Walk This Way


We took full advantage of the long weekend and did a little exploring around the city with Evie in her gait trainer. This was our first time using the gait trainer on a family adventure since the Cerebral Palsy walk last September. We went to the aquarium and the children’s science museum and she loved it. It was a great experience for me too. I needed to see Evie be able to explore with some independence. My husband and I couldn’t stop talking about how much fun we had all weekend.

Today we had another follow-up visit with our Neurodevelopment clinic. It was a bit tough, but it was actually perfect timing that we had the clinic visit this week following a fantastic weekend. I have been amazed at the improvements she has made since her last visit. This girl constantly seems to defy expectations. However, we had a tough talk with the doctor.




Evie is now two years old. She still is unable to sit independently. Remember that little instruction we were given that if she could sit independently by the age of two she would walk. Well today we were told she probably wouldn’t, at least not independently.

This was really hard to hear. I cried. Repeatedly. Not because of what her neurologist said, but because it just doesn’t fit with what I still believe will happen for Evie. What I still hope will be. And again, I was reminded that reality doesn’t always fit within the box that I had planned. But, reality is always better lived than dreamed.

I just kept looking at Evie after we had that discussion with the Neurologist. I kept looking at her smiling and playing. She was happy. I was crying. She wasn’t discouraged and I was trying not to be. I just keep thinking about how unfair it seems to count her out of the running yet. She is only two years old. Most children aren’t even potty-trained by the time they are two, but most are able to achieve that…at least by adulthood. Why shouldn’t I believe that she will still walk independently?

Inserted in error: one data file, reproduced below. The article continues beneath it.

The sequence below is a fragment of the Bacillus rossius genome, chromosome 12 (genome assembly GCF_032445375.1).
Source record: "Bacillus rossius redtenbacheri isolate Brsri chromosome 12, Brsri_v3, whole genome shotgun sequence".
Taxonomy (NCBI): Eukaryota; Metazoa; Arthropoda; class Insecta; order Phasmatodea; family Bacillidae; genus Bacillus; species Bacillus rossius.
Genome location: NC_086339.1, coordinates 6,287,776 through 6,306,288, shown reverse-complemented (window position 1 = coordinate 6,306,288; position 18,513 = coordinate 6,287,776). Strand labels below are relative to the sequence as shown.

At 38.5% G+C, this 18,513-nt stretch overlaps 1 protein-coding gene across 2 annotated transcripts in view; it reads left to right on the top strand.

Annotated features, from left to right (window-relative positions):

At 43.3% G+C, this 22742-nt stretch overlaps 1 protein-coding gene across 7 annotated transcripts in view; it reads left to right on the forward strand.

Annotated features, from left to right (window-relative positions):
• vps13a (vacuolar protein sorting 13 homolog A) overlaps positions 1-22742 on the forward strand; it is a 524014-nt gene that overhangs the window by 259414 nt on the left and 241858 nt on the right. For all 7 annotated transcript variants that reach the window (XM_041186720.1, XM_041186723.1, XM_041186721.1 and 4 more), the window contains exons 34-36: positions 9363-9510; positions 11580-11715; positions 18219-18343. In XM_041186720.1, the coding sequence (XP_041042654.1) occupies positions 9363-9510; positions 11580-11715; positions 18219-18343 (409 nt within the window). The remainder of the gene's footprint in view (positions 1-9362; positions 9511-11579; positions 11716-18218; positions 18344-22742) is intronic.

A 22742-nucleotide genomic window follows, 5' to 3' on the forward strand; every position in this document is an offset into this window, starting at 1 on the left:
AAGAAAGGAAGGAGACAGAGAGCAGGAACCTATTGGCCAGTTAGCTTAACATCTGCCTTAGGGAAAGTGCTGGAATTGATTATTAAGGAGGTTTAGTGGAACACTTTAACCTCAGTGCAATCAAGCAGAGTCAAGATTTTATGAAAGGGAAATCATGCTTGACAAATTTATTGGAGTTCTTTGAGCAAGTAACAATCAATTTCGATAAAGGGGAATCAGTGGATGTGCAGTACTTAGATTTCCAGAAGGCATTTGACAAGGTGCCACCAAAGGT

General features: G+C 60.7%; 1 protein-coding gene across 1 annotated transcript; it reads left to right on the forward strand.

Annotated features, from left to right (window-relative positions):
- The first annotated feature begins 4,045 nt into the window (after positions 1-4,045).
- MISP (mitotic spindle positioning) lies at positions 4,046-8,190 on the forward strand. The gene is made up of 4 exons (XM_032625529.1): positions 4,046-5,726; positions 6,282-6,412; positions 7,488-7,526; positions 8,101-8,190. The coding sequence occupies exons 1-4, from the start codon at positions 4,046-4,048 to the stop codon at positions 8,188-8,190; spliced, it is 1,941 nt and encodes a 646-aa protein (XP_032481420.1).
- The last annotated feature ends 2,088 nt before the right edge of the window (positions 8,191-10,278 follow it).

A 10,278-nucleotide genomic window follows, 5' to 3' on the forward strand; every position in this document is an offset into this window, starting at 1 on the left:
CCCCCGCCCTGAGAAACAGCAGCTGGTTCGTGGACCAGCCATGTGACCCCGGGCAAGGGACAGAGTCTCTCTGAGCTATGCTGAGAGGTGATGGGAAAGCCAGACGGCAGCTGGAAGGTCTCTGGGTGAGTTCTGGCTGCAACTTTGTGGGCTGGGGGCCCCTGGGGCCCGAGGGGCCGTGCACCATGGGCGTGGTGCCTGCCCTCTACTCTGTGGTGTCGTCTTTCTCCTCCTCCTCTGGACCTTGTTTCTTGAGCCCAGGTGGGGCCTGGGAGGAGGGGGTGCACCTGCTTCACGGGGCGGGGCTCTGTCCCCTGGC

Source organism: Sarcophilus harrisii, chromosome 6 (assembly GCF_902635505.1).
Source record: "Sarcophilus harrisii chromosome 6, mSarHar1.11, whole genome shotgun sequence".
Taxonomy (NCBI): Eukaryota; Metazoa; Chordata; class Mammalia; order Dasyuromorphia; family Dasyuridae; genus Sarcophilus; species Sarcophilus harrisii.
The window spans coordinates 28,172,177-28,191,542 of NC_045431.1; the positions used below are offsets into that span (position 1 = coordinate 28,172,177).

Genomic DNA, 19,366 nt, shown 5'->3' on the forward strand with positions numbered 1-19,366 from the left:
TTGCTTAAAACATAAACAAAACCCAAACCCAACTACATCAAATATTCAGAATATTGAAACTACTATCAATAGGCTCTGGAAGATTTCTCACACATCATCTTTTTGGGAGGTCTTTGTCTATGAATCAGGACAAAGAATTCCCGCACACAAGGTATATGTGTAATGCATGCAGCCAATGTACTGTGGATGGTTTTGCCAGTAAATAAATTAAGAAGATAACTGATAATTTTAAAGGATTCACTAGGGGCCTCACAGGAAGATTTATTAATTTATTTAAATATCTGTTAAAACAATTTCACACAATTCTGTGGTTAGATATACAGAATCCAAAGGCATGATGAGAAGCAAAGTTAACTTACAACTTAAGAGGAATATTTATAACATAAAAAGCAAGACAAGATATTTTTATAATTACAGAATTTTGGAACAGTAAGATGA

I whole-heartedly believe Evie will be able to walk independently and live a full and independent life. I hold on to that belief while living in a realm and accepting the reality that that belief most likely won’t be true, but while also holding onto a hope that the reality is wrong. Basically my mental status update should read…It’s complicated. Sometimes as a parent of a child with additional needs, I feel like I am carrying a mixed bag of emotions with me. It’s almost like I have severe polarized moods swings, beliefs or hopes. I have feelings of happiness, discouragement, determination, resilience, and pride all at the same time. Please tell me I’m not the only one!

I am learning a lot about myself in this process. Life has its challenges, but that isn’t what you have to overcome. You have to overcome the emotions; the fears that are tied to those experiences. During these days where I find myself on an emotional rollercoaster, I just need to keep looking at Evie. I need to keep looking at that bright, smiling, happy face and I am reminded that our life is perfectly imperfect, and I really like it that way.






5 thoughts on “Walk This Way

  1. Jan Shafer says:

    if we look closely, each picture of Evie has hands or support mechanisms in place to lift her as she happily mobilizes along. Each of us should and can be so lucky as we feel arms reaching out to give support as we wobble through life. There are hands ready and able to give support to each of us from various sources, may we all use them, appreciate them, and know they are there for us. May you feel that love and support today.


  2. Jill says:

    Your daughter reminds me a lot of mine. Our daughter just turned 7, was diagnosed with CP at 14 mos old. She is a well-liked girl in first grade who has taught her classmates about acceptance, determination, and value. She uses her gait trainer in the classroom and everywhere she goes. We have learned that independence takes on many forms. We are grateful to live in this day and age where technology has advanced and our daughter has benefited- a gait trainer, a speech device for deciphering the tough words, therapy for muscle control, and lots of knowledgeable therapists and doctors in our court. It is very hard to stop comparing her with peers her own age, and to not feel she is ‘behind’ all the time. But we have learned that our daughter does everything on her own schedule, at her own time and never ceases to amaze us with everything she has accomplished. My advice to you would be to let Evie discover all her abilities and celebrate even the (seemingly) small ones. Allow yourself to cry and grieve- we still have moments when we are sad for the challenges our daughter faces, but that Is much overshadowed by the joy to brings to us and those who meet her!


  3. Greg Shafer says:

    Honey, so sorry for the dis-spiriting moments you have along the way on this journey. Hope you are feeling better today.
    I’ve got odds on Evie, she’ll prove the doctor wrong, and will walk; and she’ll keep that angel smile on her cute little face, to keep all our spirits up until then : )!!
    All our love,


  4. iamaworkingmom says:

    Oh friend. That sweet little girl has her mama in her, which means nobody is going to tell her what she can and can’t do. Whatever her path looks like, she will make it happy and full of love. Love and miss you.


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